A Timely Reform by Ian Ridley

Blog & web site of Ian Ridley

Labour out of the race in Harborough, Oadby & Wigston

April 18th, 2015
Harborough, Oadby & Wigston Local Election Candidates 7th May 2015
Harborough, Oadby & Wigston Local Election Candidates 7th May 2015

If the numbers of local election candidates are anything to go by then my local Harborough constituency looks like being a race again between the Liberal Democrats and the Tories.

Labour missing from over half local elections

Labour start from a position of zero councillors in Harborough (which includes Oadby and Wigston). They only have candidates for under half of the 45 local council seats. Labour have finished 3rd here behind the Tories and Lib Dems at every general election since 1979. In 2010 they got just 12% of the vote in Harborough. Under first past the post, voting Labour here will simply hand another win to the Tories.

Record low number of Conservative candidates

The Conservatives  are also in poor shape locally. The Tories have sunk to a record low of just 15 candidates in Oadby and Wigston. At the last Borough elections in 2011 they were reduced to just 4 councillors. Since then in-fighting and splits have seen that number fall to just 2.
horses

A Two-Horse Race

Local Councillors in Harborough, Oadby & Wigston April 2015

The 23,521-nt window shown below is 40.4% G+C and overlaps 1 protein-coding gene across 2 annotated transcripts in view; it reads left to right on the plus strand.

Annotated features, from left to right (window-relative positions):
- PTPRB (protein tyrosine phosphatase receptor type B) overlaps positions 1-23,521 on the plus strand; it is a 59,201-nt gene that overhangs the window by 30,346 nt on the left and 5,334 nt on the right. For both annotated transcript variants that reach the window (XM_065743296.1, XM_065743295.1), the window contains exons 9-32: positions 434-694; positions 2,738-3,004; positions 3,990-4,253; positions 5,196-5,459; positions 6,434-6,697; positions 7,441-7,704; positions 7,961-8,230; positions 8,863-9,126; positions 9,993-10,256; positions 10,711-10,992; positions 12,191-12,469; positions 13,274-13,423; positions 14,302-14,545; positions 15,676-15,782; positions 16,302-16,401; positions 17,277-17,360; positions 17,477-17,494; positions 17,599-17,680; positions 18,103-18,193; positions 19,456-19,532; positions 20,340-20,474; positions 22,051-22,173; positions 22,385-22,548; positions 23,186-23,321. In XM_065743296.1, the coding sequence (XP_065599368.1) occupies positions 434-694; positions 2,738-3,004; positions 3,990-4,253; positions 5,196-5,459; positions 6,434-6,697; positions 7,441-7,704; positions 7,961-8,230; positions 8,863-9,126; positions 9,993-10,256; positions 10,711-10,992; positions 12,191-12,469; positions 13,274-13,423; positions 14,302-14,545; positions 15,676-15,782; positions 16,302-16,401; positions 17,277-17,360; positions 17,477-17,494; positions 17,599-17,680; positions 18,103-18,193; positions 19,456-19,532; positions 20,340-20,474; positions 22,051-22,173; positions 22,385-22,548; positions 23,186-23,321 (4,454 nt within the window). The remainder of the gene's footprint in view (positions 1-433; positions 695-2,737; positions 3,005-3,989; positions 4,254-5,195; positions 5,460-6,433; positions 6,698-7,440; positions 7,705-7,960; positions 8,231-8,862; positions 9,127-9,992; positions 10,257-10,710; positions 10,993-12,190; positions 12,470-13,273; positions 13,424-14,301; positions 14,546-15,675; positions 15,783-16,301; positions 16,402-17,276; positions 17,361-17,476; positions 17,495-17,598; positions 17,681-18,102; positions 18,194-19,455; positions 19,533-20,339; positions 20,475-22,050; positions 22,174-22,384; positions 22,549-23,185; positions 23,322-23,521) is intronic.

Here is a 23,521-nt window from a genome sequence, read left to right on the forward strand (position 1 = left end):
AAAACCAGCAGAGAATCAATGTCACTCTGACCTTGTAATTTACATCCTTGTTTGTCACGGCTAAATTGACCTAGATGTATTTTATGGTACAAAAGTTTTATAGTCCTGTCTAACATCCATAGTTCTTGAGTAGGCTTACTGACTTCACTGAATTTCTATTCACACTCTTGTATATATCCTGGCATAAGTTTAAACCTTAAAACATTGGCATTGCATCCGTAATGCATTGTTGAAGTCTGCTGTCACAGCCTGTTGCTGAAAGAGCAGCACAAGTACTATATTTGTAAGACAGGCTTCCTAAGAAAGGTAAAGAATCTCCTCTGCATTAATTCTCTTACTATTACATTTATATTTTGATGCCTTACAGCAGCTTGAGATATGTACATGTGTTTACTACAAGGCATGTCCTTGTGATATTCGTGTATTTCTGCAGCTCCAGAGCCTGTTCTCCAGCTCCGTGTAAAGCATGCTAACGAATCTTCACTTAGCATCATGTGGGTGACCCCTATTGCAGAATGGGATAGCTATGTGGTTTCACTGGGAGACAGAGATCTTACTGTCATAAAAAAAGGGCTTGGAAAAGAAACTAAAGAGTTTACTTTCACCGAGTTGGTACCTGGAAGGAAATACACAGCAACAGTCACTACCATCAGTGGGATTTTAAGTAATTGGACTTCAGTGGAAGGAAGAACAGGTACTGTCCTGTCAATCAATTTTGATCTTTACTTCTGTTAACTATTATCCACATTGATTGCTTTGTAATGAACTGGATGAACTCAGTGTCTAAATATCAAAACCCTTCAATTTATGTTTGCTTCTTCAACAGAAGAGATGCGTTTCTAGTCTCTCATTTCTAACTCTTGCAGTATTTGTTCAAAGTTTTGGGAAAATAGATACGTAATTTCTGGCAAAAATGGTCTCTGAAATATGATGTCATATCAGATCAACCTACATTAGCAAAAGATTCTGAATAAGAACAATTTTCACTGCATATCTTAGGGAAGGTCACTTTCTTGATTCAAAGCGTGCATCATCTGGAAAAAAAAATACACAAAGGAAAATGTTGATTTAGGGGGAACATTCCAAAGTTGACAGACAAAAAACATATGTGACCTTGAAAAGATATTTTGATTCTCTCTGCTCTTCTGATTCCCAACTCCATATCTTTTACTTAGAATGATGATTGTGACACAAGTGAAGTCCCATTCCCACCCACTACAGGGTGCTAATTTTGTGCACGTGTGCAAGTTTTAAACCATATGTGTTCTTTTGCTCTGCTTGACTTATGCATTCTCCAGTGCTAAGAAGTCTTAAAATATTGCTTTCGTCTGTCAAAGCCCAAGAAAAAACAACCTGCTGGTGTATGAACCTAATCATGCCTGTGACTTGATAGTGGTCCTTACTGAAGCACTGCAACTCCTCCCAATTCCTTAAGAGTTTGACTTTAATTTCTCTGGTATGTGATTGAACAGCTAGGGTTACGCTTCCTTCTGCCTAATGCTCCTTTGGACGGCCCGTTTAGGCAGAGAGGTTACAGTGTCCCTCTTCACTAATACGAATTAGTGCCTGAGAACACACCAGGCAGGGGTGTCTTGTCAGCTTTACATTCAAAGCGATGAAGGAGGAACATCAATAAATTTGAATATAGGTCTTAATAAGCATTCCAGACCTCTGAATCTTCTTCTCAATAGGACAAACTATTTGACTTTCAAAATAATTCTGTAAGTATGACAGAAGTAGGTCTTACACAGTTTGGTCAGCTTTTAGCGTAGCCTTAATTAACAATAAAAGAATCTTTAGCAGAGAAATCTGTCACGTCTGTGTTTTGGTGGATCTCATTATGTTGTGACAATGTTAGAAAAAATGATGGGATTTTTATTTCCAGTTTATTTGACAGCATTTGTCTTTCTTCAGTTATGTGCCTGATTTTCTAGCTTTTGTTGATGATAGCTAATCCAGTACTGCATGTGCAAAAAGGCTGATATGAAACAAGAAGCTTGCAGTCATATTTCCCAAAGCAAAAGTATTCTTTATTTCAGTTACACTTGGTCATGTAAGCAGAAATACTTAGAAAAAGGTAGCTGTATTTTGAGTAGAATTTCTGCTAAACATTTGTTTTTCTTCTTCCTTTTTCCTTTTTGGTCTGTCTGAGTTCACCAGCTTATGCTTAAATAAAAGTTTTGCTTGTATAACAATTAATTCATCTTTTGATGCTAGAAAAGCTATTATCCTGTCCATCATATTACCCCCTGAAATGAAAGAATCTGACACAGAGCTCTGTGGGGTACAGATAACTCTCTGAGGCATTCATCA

Local Councillors in Harborough, Oadby & Wigston April 2015

So in Harborough the Liberal Democrats will once again be the best chance to unseat the Conservative MP. The Lib Dems have a strong local government base, holding 33 of the 53 council seats in the constituency.

In the local elections the Lib Dems have 38 candidates to the Tories 30. This is more than any other party and includes a full slate in Oadby and Wigston Borough and Market Harborough.

Few UKIP and Green candidates

Given their national media coverage, both UKIP and the Greens have surprisingly weak numbers of candidates locally.

Over the whole constituency there are just 4 UKIP and 7 Greens standing. With this showing, it is probable that neither can provide a realistic challenge in Harborough, Oadby and Wigston on the 7th of May.

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Why I’m Voting Liberal Democrat in Oadby (Harborough Constituency)

March 27th, 2015

LibDems_StyleGuidlines2010.inddI am voting Liberal Democrat in the General and local elections on 7th May.  Why?

Locally it is a fairly easy decision. The Liberal Democrats have won a  majority on Oadby and Wigston Borough Council for several elections.  They have run the council effectively, budgeted sensibly and their councillors keep in touch and consult via regular leaflets and residents’ surveys.

They are also the only party who seem to be serious about the local elections as they are the only ones contesting every seat in the Borough.

The General Election required more thought, primarily because Nick Clegg  has had to make many difficult decisions as leader in a coalition was always going to be a tough ask. However, the party’s grassroots and many MPs are broadly social liberals like myself. A future leader is likely to be tougher on both the Tories and Labour if any cooperation in required. The Liberal Democrats have an excellent agenda for reforming government. They also have a strong environmental streak, coupled with clear, costed and moderate tax and spending priorities.

In Harborough Constituency, which covers Oadby and Wigston, the Liberal Democrats have been the main challengers to the Tories in every election since 1979 and obtained their best result as recently as 2005. Under our voting system, a vote for any other party only helps the Conservatives win again.